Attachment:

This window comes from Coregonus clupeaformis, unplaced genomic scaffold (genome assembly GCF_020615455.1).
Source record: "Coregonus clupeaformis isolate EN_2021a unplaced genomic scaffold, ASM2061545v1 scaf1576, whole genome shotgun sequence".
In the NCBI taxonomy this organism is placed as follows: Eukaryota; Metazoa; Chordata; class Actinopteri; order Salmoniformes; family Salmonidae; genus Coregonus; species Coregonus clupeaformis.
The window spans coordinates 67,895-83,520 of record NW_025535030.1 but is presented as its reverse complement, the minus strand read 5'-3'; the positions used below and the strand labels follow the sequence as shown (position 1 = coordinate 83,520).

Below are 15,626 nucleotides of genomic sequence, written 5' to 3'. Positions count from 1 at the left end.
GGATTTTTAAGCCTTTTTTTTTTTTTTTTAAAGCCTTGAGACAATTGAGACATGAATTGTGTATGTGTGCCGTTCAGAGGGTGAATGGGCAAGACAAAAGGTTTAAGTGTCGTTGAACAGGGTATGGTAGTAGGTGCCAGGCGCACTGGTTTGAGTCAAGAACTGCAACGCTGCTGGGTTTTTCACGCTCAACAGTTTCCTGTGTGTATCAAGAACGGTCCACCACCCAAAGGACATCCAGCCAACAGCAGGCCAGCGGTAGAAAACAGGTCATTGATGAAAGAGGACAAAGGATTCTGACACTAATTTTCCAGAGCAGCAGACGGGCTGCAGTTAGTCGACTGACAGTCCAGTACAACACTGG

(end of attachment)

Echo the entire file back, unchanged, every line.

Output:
This window comes from Coregonus clupeaformis, unplaced genomic scaffold (genome assembly GCF_020615455.1).
Source record: "Coregonus clupeaformis isolate EN_2021a unplaced genomic scaffold, ASM2061545v1 scaf1576, whole genome shotgun sequence".
In the NCBI taxonomy this organism is placed as follows: Eukaryota; Metazoa; Chordata; class Actinopteri; order Salmoniformes; family Salmonidae; genus Coregonus; species Coregonus clupeaformis.
The window spans coordinates 67,895-83,520 of record NW_025535030.1 but is presented as its reverse complement, the minus strand read 5'-3'; the positions used below and the strand labels follow the sequence as shown (position 1 = coordinate 83,520).

Below are 15,626 nucleotides of genomic sequence, written 5' to 3'. Positions count from 1 at the left end.
GGATTTTTAAGCCTTTTTTTTTTTTTTTTAAAGCCTTGAGACAATTGAGACATGAATTGTGTATGTGTGCCGTTCAGAGGGTGAATGGGCAAGACAAAAGGTTTAAGTGTCGTTGAACAGGGTATGGTAGTAGGTGCCAGGCGCACTGGTTTGAGTCAAGAACTGCAACGCTGCTGGGTTTTTCACGCTCAACAGTTTCCTGTGTGTATCAAGAACGGTCCACCACCCAAAGGACATCCAGCCAACAGCAGGCCAGCGGTAGAAAACAGGTCATTGATGAAAGAGGACAAAGGATTCTGACACTAATTTTCCAGAGCAGCAGACGGGCTGCAGTTAGTCGACTGACAGTCCAGTACAACACTGG